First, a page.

The jackal is a cunning and resourceful species found all over the world, and the Sri Lankan Jackal (Canis aureus naria) is no exception. The Sri Lankan Jackal is one of thirteen subspecies of the Golden Jackal, and as you can guess by its name, this jackal lives in Sri Lanka and southern parts of India. The jackal is slightly smaller than a wolf, with smaller legs, body, and tail overall. Its back is covered with black and white fur with a brown background. This beautiful canine is mysterious, curious, and agile. However, don’t be fooled by its good looks. This jackal is a skilled hunter and scavenger, carnivore and herbivore. As a pack animal, they can organize and take down large prey. The pack also waits for other predators to make a kill, fill up, and then scavenge the rest of the food. The jackal has a wide range diet that consists of small animals including rodents, birds, mice, young gazelles, reptiles, and also fruits. This diet allows the jackal to thrive in varying niches that include forest, grasslands, semi-urban, rural, and arid areas.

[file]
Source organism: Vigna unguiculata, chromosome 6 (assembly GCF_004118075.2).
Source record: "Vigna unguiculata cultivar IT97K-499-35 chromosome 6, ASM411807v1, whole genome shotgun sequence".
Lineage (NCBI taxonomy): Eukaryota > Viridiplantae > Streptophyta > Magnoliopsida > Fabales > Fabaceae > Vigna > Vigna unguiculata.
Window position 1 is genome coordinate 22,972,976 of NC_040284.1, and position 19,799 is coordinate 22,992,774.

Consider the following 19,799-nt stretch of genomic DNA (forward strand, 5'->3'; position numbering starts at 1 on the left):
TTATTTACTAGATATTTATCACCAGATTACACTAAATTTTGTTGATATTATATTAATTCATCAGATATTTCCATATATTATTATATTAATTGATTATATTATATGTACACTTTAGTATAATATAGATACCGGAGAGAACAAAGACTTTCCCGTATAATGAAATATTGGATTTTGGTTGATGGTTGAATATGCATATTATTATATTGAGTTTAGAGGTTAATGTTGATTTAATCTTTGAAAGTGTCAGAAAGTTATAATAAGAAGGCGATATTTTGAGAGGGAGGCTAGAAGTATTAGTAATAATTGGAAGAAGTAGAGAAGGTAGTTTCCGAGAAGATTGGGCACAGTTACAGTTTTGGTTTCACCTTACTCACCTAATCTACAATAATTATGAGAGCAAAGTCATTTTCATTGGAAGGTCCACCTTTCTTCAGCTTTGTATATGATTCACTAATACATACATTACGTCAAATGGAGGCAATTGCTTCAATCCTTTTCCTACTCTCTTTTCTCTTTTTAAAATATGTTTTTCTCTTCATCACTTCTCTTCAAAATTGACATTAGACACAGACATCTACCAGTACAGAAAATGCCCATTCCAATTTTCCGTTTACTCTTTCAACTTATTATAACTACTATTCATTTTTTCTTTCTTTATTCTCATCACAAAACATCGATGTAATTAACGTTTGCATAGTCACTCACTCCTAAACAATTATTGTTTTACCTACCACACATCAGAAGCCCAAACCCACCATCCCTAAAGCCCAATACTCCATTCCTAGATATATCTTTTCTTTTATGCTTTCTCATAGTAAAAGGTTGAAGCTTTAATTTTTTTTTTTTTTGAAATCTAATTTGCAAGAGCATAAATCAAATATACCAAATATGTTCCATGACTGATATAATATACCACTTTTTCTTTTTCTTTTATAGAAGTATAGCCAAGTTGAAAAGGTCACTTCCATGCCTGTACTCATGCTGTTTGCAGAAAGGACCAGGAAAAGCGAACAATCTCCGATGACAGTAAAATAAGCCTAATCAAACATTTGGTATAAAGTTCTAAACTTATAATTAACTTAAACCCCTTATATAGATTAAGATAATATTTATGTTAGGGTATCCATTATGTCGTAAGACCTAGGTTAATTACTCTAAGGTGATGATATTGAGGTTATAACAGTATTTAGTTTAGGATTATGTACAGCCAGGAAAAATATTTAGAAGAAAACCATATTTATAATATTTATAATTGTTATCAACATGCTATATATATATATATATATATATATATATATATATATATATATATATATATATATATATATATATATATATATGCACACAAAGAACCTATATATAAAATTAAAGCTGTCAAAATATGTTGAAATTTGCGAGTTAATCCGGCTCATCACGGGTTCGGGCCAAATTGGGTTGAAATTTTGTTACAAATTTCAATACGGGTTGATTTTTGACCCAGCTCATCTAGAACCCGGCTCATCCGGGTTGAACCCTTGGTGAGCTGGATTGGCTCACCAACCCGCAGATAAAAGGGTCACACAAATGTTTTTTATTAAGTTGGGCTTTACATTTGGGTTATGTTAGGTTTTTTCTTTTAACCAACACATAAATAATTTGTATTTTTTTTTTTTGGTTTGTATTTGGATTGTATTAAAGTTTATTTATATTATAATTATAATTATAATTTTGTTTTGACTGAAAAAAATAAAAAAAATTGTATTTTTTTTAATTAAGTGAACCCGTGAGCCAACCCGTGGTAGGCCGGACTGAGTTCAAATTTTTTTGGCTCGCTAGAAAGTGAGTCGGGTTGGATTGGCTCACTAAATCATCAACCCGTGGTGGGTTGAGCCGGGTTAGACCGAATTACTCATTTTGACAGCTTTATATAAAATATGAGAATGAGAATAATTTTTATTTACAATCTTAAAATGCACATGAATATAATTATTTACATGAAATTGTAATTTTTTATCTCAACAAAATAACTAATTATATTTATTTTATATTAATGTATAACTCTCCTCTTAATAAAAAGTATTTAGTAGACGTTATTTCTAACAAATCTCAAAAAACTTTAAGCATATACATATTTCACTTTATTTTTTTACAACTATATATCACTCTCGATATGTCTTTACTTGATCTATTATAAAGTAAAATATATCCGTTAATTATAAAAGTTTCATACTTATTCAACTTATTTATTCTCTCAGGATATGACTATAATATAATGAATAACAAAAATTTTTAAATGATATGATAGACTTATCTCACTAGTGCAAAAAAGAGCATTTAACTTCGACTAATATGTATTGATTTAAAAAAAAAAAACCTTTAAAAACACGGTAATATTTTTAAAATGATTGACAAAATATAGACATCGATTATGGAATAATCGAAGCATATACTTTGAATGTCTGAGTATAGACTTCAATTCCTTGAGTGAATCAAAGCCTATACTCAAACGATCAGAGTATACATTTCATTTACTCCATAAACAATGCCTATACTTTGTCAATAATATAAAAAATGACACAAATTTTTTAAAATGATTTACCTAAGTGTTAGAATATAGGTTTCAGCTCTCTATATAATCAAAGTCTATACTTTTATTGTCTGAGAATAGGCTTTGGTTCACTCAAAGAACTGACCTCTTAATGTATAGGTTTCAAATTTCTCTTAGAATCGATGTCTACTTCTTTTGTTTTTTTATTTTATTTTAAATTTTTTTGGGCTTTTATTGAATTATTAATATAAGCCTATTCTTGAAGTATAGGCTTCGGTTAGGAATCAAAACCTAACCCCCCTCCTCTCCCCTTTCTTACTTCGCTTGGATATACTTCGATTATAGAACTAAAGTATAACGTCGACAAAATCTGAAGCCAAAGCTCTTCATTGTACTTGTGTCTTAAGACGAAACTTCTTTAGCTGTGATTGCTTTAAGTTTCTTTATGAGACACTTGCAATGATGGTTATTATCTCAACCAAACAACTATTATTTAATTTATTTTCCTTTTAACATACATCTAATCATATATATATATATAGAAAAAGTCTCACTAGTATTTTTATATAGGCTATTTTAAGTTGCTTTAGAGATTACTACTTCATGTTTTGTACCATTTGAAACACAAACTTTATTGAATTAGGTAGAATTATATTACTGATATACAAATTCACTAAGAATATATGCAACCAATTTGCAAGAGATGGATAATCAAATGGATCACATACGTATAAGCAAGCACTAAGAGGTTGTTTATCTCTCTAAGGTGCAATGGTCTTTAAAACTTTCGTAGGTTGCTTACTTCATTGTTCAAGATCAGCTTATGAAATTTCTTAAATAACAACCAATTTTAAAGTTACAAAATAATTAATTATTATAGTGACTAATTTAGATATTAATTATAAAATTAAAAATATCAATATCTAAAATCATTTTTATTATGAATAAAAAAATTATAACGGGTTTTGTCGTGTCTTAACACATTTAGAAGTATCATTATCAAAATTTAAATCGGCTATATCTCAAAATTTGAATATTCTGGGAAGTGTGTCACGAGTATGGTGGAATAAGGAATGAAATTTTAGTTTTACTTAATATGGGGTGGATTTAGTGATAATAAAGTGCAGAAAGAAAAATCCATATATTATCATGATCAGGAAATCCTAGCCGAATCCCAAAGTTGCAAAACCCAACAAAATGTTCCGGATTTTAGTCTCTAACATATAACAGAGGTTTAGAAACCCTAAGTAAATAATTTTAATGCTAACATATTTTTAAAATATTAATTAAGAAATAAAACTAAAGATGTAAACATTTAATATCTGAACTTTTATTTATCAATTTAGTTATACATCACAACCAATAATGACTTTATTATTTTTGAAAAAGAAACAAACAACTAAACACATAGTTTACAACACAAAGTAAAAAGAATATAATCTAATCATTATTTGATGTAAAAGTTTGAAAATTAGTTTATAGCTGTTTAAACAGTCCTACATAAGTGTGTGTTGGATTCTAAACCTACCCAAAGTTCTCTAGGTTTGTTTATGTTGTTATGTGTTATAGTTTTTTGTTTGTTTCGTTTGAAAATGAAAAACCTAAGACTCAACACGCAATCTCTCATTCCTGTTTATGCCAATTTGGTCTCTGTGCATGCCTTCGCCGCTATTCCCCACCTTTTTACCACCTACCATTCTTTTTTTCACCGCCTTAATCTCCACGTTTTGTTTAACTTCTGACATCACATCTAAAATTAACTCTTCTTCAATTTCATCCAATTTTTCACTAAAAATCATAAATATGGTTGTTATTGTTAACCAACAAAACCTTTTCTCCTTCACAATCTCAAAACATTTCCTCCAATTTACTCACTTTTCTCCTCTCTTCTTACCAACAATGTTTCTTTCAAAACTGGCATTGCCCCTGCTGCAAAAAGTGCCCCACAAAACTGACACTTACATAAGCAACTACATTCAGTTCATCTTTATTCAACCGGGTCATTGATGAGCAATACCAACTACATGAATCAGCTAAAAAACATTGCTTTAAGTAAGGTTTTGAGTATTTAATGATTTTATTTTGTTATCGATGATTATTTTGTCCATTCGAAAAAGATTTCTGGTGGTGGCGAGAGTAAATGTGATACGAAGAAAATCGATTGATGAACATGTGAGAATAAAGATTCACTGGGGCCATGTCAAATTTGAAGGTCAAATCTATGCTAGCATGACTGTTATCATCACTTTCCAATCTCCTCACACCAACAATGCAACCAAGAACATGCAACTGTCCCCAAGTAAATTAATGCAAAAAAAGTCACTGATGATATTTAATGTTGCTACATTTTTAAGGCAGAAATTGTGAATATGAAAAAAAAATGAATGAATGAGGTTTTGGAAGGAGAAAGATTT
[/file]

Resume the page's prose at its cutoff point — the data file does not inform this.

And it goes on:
Since the jackal has adapted and thrived in different habitats, it is currently listed as “least concern”. However, there are still concerning threats impacting the Sri Lankan Jackal. Human overpopulation in India constantly pressures wildlife through habitat loss, industrialization, agricultural and livestock expansion. In addition, Sri Lankan locals fear that the jackals will transmit rabies and other diseases to themselves and their domesticated dogs. Another threat is the trade of jackal’s pelts and tails, but the Wildlife Protection Act hopes to minimize this. Conservation efforts mainly target educating communities on how to coexist with these intelligent canines and decrease hostile actions towards them.
As urban development increases in Sri Lanka, the rich biological community continues to be threatened. The S.P.E.C.I.E.S. project hopes to understand the carnivores in Sri Lanka that are threatened or have the potential to be threatened through surveying the current status and future of carnivore species. Learn more about our project in Sri Lanka here.